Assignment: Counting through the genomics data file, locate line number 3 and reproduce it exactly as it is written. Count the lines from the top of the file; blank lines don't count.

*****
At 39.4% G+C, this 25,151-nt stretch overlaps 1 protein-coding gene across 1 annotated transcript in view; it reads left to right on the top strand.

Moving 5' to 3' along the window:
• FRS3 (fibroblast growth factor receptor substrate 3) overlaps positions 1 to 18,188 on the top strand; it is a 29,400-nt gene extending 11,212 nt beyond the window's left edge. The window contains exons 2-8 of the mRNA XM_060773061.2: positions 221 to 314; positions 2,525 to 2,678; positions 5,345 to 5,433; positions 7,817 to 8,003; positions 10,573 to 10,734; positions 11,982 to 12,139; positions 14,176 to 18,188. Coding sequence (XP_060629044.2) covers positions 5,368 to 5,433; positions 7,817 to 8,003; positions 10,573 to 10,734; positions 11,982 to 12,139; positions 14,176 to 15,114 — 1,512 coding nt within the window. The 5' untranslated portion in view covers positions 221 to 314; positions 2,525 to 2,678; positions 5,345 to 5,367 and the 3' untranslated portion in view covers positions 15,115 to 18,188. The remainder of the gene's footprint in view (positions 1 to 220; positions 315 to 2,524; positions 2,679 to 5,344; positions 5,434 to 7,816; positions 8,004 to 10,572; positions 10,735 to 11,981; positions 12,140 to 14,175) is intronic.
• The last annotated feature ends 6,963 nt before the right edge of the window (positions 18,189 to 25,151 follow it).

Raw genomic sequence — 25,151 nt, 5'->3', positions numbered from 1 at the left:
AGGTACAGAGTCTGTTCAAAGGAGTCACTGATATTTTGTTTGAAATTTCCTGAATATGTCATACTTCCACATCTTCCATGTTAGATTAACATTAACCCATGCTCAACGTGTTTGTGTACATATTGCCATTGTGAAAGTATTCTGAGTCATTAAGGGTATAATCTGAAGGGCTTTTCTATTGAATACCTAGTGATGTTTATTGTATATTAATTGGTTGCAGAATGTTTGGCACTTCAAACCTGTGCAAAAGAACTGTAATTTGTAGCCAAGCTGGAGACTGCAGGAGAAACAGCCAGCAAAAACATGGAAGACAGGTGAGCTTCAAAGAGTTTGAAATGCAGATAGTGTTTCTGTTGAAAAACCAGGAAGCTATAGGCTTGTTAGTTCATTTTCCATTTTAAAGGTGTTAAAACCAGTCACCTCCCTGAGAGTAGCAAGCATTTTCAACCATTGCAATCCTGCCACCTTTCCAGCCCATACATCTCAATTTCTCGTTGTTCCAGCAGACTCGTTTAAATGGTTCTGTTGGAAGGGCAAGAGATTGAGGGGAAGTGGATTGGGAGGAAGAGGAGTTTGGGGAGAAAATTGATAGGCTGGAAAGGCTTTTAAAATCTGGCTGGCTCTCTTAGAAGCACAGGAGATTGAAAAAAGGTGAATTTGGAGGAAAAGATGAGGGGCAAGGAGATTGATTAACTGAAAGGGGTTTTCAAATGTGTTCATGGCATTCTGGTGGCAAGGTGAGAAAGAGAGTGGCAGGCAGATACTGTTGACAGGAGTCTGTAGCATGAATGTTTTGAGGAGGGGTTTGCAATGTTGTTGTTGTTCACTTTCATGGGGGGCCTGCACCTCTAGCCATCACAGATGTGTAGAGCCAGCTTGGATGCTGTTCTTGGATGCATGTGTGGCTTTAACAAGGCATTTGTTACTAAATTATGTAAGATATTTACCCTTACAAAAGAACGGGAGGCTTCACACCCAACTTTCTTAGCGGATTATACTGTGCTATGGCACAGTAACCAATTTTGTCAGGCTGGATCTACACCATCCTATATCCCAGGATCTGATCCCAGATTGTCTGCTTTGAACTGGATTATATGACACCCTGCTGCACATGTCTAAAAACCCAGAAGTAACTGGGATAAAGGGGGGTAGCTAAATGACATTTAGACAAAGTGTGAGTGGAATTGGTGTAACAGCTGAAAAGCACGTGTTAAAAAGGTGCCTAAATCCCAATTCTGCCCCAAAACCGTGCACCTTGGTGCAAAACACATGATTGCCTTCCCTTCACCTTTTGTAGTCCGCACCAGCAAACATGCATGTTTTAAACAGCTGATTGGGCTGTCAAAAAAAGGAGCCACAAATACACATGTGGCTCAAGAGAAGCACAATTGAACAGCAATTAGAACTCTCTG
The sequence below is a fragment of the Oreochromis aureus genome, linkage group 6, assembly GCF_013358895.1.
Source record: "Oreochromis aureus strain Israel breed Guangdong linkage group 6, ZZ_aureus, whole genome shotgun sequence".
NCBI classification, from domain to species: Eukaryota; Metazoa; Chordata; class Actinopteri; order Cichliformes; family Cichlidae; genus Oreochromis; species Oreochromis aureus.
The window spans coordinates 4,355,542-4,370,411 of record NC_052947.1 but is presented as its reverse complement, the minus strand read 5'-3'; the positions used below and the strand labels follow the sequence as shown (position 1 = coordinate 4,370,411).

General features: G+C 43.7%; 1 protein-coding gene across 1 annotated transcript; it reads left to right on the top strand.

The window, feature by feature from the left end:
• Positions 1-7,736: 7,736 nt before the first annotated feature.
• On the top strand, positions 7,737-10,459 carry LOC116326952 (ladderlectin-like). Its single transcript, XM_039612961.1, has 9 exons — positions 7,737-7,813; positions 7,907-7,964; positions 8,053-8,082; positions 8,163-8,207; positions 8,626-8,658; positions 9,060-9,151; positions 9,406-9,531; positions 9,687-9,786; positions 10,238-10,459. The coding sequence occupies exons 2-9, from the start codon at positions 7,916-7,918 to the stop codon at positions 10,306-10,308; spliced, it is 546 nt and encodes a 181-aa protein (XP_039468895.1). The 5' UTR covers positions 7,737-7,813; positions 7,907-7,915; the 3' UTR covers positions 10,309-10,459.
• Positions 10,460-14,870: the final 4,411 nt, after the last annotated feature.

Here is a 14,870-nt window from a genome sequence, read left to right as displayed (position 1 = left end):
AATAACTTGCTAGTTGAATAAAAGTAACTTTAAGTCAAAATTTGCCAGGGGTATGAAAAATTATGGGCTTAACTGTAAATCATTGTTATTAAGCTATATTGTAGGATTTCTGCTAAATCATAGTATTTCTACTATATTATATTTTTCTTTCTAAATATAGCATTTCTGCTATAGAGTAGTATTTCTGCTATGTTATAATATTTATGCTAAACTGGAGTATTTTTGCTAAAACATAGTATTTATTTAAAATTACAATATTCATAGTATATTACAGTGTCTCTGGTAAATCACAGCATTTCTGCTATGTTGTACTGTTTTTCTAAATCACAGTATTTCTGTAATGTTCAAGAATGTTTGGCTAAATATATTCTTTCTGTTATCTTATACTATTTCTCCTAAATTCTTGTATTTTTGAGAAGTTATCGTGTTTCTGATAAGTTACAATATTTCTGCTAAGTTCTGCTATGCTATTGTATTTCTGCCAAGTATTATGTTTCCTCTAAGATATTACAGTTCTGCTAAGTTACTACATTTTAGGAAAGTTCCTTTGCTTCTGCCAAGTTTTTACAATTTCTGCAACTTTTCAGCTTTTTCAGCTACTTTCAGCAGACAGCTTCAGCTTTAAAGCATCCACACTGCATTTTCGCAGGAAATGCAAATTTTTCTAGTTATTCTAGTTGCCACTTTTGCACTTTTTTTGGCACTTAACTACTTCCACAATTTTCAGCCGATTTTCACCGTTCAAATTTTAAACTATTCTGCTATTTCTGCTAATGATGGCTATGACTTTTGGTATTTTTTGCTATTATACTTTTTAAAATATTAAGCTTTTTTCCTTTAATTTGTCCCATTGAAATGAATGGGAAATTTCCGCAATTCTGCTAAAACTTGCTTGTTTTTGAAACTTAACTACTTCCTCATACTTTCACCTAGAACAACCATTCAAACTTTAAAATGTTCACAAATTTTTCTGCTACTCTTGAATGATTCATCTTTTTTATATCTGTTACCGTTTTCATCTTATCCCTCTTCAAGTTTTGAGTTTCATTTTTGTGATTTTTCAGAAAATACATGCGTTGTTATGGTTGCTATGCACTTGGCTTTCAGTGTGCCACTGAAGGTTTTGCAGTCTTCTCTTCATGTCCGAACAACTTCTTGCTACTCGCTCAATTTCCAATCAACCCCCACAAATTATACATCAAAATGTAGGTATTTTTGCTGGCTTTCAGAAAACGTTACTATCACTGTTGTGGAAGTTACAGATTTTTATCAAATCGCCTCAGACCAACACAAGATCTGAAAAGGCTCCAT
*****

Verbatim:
• FRS3 (fibroblast growth factor receptor substrate 3) overlaps positions 1 to 18,188 on the top strand; it is a 29,400-nt gene extending 11,212 nt beyond the window's left edge. The window contains exons 2-8 of the mRNA XM_060773061.2: positions 221 to 314; positions 2,525 to 2,678; positions 5,345 to 5,433; positions 7,817 to 8,003; positions 10,573 to 10,734; positions 11,982 to 12,139; positions 14,176 to 18,188. Coding sequence (XP_060629044.2) covers positions 5,368 to 5,433; positions 7,817 to 8,003; positions 10,573 to 10,734; positions 11,982 to 12,139; positions 14,176 to 15,114 — 1,512 coding nt within the window. The 5' untranslated portion in view covers positions 221 to 314; positions 2,525 to 2,678; positions 5,345 to 5,367 and the 3' untranslated portion in view covers positions 15,115 to 18,188. The remainder of the gene's footprint in view (positions 1 to 220; positions 315 to 2,524; positions 2,679 to 5,344; positions 5,434 to 7,816; positions 8,004 to 10,572; positions 10,735 to 11,981; positions 12,140 to 14,175) is intronic.